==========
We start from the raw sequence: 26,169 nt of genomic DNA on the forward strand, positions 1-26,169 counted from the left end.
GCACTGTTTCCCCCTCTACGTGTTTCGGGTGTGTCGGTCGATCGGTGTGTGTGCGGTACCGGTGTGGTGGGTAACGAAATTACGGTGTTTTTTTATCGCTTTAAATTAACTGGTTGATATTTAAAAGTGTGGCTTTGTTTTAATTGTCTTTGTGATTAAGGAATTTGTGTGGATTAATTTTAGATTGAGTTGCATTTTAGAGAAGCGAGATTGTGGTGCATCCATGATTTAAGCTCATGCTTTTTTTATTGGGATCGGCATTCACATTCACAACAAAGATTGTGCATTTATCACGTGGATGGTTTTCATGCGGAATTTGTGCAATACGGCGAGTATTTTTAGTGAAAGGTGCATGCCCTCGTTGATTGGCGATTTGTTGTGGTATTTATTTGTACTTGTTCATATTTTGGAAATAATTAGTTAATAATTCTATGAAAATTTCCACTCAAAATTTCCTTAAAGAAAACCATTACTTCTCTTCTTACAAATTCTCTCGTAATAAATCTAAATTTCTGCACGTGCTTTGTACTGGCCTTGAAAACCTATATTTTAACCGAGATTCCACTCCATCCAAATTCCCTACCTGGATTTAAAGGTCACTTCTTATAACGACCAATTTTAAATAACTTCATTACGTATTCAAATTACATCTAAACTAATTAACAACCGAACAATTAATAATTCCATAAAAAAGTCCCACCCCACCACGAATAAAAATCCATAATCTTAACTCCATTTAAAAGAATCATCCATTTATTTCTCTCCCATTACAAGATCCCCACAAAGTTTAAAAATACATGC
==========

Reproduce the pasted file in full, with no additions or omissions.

We start from the raw sequence: 26,169 nt of genomic DNA on the forward strand, positions 1-26,169 counted from the left end.
GCACTGTTTCCCCCTCTACGTGTTTCGGGTGTGTCGGTCGATCGGTGTGTGTGCGGTACCGGTGTGGTGGGTAACGAAATTACGGTGTTTTTTTATCGCTTTAAATTAACTGGTTGATATTTAAAAGTGTGGCTTTGTTTTAATTGTCTTTGTGATTAAGGAATTTGTGTGGATTAATTTTAGATTGAGTTGCATTTTAGAGAAGCGAGATTGTGGTGCATCCATGATTTAAGCTCATGCTTTTTTTATTGGGATCGGCATTCACATTCACAACAAAGATTGTGCATTTATCACGTGGATGGTTTTCATGCGGAATTTGTGCAATACGGCGAGTATTTTTAGTGAAAGGTGCATGCCCTCGTTGATTGGCGATTTGTTGTGGTATTTATTTGTACTTGTTCATATTTTGGAAATAATTAGTTAATAATTCTATGAAAATTTCCACTCAAAATTTCCTTAAAGAAAACCATTACTTCTCTTCTTACAAATTCTCTCGTAATAAATCTAAATTTCTGCACGTGCTTTGTACTGGCCTTGAAAACCTATATTTTAACCGAGATTCCACTCCATCCAAATTCCCTACCTGGATTTAAAGGTCACTTCTTATAACGACCAATTTTAAATAACTTCATTACGTATTCAAATTACATCTAAACTAATTAACAACCGAACAATTAATAATTCCATAAAAAAGTCCCACCCCACCACGAATAAAAATCCATAATCTTAACTCCATTTAAAAGAATCATCCATTTATTTCTCTCCCATTACAAGATCCCCACAAAGTTTAAAAATACATGC